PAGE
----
Ralph J. Smit Laravel Software Engineer
If you're developing Laravel applications, you're very likely to use a local development installation. Installing Laravel is not very simple, especially if you're not familiar with composer or with the command line. In this tutorial, I'll show you a simple way that will most likely fix the problem.
For this tutorial, I'll assume that you've already got Composer installed (globally).
Before starting, you should determine whether you're using
zsh as a command line shell. If you've got no idea what this is, don't worry 😉. If you're using a recent macOS, macOS Catalina or later,
zsh is the default. If you want to check if your Mac is using
zsh, open terminal and type one or both of these commands:
One of the commands, the active one, will return a version number (something like
5.8). The inactive one will return an empty line.
How to fix the Laravel command not found for zsh (macOS Catalina and newer)
To allow the use of commands starting with '
laravel', you'll need to edit your
.zshrc file. This file should be in your home folder.
First, check whether the file exists:
open -e ~/.zshrc# If you get an error, open up text editor and create# an empty file called '.zshrc' in your home folder.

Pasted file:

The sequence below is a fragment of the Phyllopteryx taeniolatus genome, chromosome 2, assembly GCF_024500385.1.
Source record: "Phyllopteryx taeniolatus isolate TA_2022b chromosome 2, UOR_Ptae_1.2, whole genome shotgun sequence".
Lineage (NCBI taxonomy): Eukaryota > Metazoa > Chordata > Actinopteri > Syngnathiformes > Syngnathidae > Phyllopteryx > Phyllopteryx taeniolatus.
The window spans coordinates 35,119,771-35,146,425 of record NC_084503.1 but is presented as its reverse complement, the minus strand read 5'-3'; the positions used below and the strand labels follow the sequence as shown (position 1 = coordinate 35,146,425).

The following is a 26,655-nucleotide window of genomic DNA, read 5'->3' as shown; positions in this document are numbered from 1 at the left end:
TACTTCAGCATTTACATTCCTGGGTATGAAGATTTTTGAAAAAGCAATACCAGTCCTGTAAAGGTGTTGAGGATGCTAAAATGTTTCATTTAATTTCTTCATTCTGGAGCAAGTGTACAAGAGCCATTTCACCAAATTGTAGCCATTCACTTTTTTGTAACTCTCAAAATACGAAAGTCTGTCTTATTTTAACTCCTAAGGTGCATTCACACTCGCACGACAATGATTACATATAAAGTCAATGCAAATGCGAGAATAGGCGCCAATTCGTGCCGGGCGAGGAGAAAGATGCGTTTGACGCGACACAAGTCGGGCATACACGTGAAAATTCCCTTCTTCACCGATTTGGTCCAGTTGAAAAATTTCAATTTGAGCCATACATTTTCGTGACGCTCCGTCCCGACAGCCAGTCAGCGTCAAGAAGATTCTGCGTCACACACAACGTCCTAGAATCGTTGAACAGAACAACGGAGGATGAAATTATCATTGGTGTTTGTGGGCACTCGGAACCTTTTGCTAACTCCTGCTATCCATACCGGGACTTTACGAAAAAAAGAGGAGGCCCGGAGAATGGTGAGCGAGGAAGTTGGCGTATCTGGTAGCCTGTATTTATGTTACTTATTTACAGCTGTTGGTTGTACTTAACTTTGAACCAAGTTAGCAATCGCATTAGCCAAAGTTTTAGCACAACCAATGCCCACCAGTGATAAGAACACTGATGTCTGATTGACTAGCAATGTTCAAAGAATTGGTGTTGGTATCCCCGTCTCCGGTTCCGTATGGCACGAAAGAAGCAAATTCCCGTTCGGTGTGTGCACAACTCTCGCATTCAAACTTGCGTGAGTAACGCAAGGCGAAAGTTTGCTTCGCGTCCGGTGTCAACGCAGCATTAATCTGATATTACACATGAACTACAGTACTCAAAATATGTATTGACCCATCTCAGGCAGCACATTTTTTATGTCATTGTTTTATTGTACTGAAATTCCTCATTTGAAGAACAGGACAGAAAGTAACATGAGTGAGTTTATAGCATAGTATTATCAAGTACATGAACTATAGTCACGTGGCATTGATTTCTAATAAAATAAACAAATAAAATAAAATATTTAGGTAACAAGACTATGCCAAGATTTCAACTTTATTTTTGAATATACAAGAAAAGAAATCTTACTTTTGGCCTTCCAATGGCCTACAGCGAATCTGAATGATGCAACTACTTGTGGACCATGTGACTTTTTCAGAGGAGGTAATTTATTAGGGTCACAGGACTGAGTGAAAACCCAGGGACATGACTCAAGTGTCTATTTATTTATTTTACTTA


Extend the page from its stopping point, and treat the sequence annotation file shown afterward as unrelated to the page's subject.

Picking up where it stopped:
Next, add the following code at the bottom of your
Save the file. The changes will now be implemented on any new terminal session. Stop the current session or run the code below, and then it will work for the current session too:
How to fix the Laravel command not found for bash (macOS Mojave and older)
We need to do something very similar for
bash as for
zsh. This time, we'll edit the
.bashrc file. Open it (or create it, if needed), manually or via terminal:
Now add the following line at the end of the file:
Here, too, the changes will only apply for a new session. So stop the current session or run the below code:
Why did we do this?
Laravel is installed via Composer. If you type a command like '
laravel', you are referencing an executable called
laravel. The command line has a variable somewhere (called
$PATH), where you can add directories to look for executables. If you put an executable in one of the directories in the
$PATH, you do not need to set the path to the executable / script, but you can run it by its name as a command.
Thus, if you run a command for an executable in a folder that's not in your
$PATH, you'll get a command not found message. So, we need to add the path to this directory.
I hope this has been helpful for you. Let me know in the comments if it worked for your
Published by Ralph J. Smit on in Laravel. Last updated on 11 March 2022.
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